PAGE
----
10 Hilarious Pieces of Business Advice

hillarious tips

Business advice can wind up meaning more than one says:

·
James Ward Packard bought a horseless carriage from the Winton Company in 1898, and was immediately dissatisfied with it. He sent the builder a list of flaws he found in the design, to which Alexander Winton is said to have replied, “If you’re so smart, Packard, build your own damn car!” Packard came out with his own car the next year, and went on to become a
leading American luxury auto maker. Winton staggered along for a couple decades and went broke.

·
“A ship in the harbor is safe, but that is not what ships are built for.” is a key piece of advice attributed to 19th Century author and educator John A. Shedd in his book “Salt from my Attic” (1928).

·
When you’re considering hiring a consultant, remember the advice, “A consultant is someone who takes the watch off your wrist and tells you the time.” Then he might not return the watch.

·
A man who liked to keep several ventures in play at one time advises, “The trouble with working for a living is that you can’t make any money at it.”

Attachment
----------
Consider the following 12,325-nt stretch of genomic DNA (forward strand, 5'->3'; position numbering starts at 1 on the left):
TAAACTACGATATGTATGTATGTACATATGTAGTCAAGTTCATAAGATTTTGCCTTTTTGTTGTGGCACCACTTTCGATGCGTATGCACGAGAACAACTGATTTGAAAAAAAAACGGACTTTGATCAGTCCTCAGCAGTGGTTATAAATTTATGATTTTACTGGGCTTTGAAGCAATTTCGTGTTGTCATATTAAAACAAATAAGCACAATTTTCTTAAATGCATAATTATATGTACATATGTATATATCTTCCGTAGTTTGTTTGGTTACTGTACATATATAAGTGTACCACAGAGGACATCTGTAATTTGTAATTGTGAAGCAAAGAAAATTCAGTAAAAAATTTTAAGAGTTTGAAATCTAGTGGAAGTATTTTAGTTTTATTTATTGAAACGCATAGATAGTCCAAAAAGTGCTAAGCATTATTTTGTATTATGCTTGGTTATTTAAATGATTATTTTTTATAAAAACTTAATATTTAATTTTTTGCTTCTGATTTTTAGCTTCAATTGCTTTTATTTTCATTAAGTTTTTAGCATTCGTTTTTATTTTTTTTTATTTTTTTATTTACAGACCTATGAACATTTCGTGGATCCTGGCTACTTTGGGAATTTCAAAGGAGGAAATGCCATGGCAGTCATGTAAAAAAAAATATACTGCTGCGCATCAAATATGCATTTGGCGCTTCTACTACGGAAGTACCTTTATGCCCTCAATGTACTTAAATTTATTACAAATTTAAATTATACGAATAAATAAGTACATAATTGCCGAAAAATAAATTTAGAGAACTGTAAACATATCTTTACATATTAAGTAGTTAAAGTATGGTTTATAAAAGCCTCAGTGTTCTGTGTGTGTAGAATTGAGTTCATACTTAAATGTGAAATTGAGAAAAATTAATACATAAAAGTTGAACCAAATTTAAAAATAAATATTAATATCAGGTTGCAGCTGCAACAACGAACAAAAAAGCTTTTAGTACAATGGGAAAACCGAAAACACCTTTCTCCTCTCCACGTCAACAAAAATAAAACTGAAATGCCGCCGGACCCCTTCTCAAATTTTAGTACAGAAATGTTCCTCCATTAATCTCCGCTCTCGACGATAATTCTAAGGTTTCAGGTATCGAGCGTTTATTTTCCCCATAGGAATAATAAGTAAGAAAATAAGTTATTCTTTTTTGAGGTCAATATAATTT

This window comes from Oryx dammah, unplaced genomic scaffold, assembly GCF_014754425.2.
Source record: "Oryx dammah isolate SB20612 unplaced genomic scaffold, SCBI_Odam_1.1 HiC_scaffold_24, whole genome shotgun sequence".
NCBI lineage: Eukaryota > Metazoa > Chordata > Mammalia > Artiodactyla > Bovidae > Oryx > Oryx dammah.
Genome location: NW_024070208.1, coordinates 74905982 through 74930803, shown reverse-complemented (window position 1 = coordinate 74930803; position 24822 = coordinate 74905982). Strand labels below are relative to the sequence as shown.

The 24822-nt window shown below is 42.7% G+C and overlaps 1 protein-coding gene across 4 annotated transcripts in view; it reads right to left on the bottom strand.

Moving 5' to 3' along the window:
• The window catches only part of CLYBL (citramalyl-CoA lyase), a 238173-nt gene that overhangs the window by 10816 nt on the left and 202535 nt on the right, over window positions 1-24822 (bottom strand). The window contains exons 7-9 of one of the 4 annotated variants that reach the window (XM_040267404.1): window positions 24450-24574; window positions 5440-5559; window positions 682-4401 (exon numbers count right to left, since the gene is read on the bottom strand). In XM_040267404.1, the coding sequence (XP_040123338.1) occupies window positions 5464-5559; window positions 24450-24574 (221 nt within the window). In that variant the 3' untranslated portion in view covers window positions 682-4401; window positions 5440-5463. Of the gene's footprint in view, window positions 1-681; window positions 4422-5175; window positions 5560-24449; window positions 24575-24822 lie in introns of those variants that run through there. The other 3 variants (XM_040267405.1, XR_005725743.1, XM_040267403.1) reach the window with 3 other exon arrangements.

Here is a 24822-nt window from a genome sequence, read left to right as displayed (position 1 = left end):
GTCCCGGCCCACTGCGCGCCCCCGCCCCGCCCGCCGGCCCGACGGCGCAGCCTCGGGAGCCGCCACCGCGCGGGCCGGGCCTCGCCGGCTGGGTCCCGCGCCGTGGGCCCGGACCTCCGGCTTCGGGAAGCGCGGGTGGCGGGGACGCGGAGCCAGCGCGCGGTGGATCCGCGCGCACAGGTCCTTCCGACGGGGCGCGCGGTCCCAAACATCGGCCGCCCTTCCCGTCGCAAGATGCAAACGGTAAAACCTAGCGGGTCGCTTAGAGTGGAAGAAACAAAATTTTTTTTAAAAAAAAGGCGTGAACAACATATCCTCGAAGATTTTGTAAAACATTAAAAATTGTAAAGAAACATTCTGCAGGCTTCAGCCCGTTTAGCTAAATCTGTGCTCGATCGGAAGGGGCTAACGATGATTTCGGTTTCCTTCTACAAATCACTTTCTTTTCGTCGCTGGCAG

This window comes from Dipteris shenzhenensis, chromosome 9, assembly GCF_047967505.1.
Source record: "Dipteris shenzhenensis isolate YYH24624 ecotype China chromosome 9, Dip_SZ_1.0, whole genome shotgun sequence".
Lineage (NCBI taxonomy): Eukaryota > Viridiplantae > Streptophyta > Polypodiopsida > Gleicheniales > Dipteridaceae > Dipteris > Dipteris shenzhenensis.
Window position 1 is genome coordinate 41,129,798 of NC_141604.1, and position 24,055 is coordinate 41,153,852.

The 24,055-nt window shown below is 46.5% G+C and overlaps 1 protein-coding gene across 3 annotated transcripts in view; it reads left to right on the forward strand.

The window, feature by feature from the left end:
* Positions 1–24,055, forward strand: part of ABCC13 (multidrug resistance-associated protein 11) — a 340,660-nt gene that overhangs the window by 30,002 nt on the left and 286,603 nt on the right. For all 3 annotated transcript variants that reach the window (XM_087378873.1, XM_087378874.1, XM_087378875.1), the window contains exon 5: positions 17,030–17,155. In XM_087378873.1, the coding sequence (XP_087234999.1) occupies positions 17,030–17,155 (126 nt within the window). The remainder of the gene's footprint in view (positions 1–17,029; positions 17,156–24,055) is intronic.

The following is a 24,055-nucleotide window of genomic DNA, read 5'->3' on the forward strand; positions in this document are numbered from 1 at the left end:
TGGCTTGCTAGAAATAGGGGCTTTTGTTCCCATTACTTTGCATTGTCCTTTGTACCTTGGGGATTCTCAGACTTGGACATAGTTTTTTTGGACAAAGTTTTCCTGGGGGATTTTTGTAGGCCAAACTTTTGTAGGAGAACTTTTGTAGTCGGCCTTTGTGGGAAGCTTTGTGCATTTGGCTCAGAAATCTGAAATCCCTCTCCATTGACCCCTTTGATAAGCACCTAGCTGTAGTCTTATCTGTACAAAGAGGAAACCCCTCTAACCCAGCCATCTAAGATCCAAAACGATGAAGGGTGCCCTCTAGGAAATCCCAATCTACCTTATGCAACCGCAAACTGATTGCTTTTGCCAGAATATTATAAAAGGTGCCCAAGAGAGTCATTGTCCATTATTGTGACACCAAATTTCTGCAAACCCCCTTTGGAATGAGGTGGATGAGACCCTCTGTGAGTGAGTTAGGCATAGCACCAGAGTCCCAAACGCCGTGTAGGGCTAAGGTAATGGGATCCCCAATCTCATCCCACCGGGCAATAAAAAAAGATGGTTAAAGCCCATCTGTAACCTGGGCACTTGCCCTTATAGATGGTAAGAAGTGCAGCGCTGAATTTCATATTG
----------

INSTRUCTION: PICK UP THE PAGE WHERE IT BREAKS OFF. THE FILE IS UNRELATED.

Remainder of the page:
·
“If a cluttered desk is the sign of a cluttered mind, what does an empty desk signify?” Another look at this maxim is, “A clean desk is the sign of a cluttered desk drawer.”

·
J. Paul Getty go to the heart of the American business executives mind when he said, “I‘d rather have one percent of the efforts of 100 people than 100 percent of my own efforts.”

·
“A business meeting is a process at which the minutes are kept and the hours are lost.” A meeting is also the place to remember Will Roger’s great
advice, “Never miss an opportunity to shut up.”

·
“If we knew what we were doing it wouldn’t be called research,” said Albert Einstein. A corollary is that when you have determined the outcome before you start, what you are doing is not really research.

·
A biologist was describing a plan to re-introduce woods bison into Interior Alaska, emphasizing how carefully the team was selecting the areas for
re-introduction and how fast he expected the herds to grow. A colleague
reversed the course of the thinking with the question, “What growth population would you characterize as ‘catastrophic success’ in this effort?”

·
“If we want things to stay as they are, things will have to change,” advises  the character Tancredi in Sicilian author Giuseppe di Lampedusa’s novel “Il
Gattopardo.”

Comments are closed.

Powered by WordPress | Deadline Theme : An Awesem design by tg